Free?: Stories About Human Rights by David AlmondWhat does it mean to be free? Top authors donate their talents to explore the question in a compelling collection to benefit Amnesty International.
A boy who thinks that school is slavery learns the true meaning of the word when he stumbles on a secret child-labor factory. A Palestinian boy, mute from trauma, releases kites over a wall to a hilltop settlement, each bearing a message of peace. This inspiring, engaging anthology gathers an international roster of authors to explore such themes as asylum, law, education, and faith — from a riveting tale of an attempt to find drinking water after Hurricane Katrina; to a chilling look at a future where microchips track every citizen’s every move; to a hilarious police interrogation involving the London Tower, the Crown Jewels, and a Ghanaian boy with a passion for playing marbles. Features an introduction by British writer Jacqueline Wilson.
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Reviewed by: Free? Candlewick, [p]. Trade ed. Originally published in the UK to celebrate the declaration's sixtieth anniversary, the book pairs each piece with a simplified version of the article on which it reflects. For example, Rita Williams-Garcia's poem about military roadblocks after Hurricane Katrina precedes Article 13, "We all have the right to go where we want to in our own country.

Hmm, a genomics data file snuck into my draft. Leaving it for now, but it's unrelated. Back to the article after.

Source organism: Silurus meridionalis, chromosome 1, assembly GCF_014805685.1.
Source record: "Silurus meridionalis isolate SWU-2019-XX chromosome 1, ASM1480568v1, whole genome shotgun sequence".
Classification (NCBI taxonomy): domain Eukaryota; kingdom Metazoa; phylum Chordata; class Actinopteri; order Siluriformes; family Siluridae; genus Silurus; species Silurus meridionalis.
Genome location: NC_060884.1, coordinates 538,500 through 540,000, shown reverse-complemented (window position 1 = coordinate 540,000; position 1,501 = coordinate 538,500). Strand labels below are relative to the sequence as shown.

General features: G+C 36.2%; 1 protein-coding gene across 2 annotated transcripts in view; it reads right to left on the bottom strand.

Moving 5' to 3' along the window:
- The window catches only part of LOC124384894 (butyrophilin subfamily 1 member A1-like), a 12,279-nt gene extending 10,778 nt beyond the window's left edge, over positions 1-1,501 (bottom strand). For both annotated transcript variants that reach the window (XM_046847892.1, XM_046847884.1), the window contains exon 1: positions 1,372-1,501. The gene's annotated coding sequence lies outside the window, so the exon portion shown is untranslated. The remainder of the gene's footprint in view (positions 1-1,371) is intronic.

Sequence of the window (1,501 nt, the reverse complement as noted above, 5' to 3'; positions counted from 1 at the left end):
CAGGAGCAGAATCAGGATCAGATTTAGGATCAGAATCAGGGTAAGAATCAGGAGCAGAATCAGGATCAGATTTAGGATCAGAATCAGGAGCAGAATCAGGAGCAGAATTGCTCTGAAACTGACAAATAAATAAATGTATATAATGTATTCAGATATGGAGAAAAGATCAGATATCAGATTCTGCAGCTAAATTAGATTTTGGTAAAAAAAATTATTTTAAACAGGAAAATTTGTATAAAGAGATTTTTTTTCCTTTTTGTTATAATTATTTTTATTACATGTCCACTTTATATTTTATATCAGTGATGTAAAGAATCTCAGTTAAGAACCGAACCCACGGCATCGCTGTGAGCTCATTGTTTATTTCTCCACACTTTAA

Can't see the preview? Click here! How to print the digital edition of Books for Keeps: click on this PDF file link - click on the printer icon in the top right of the screen to print. Cressida Cowell is interviewed by Clive Barnes. A themed anthology — however worthy its brief — is a perilous enterprise.
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No catches, no fine print just unconditional book loving for your children with their favourites saved to their own digital bookshelf. Elizabeth Laird. Valentina Giannella. Written by Amnesty International. In fourteen different ways Jamila Gavin, David Almond, Michael Morpurgo, Malorie Blackman, Eoin Colfer and others have written about an aspect of freedom thereby drawing attention to the predicament of children for whom many of them are only a dream. The point of each story is highlighted by the particle Article from the Human rights convention it illustrates. All royalties from the sale of this book go to Amnesty International, which works to protect human rights all over the world.
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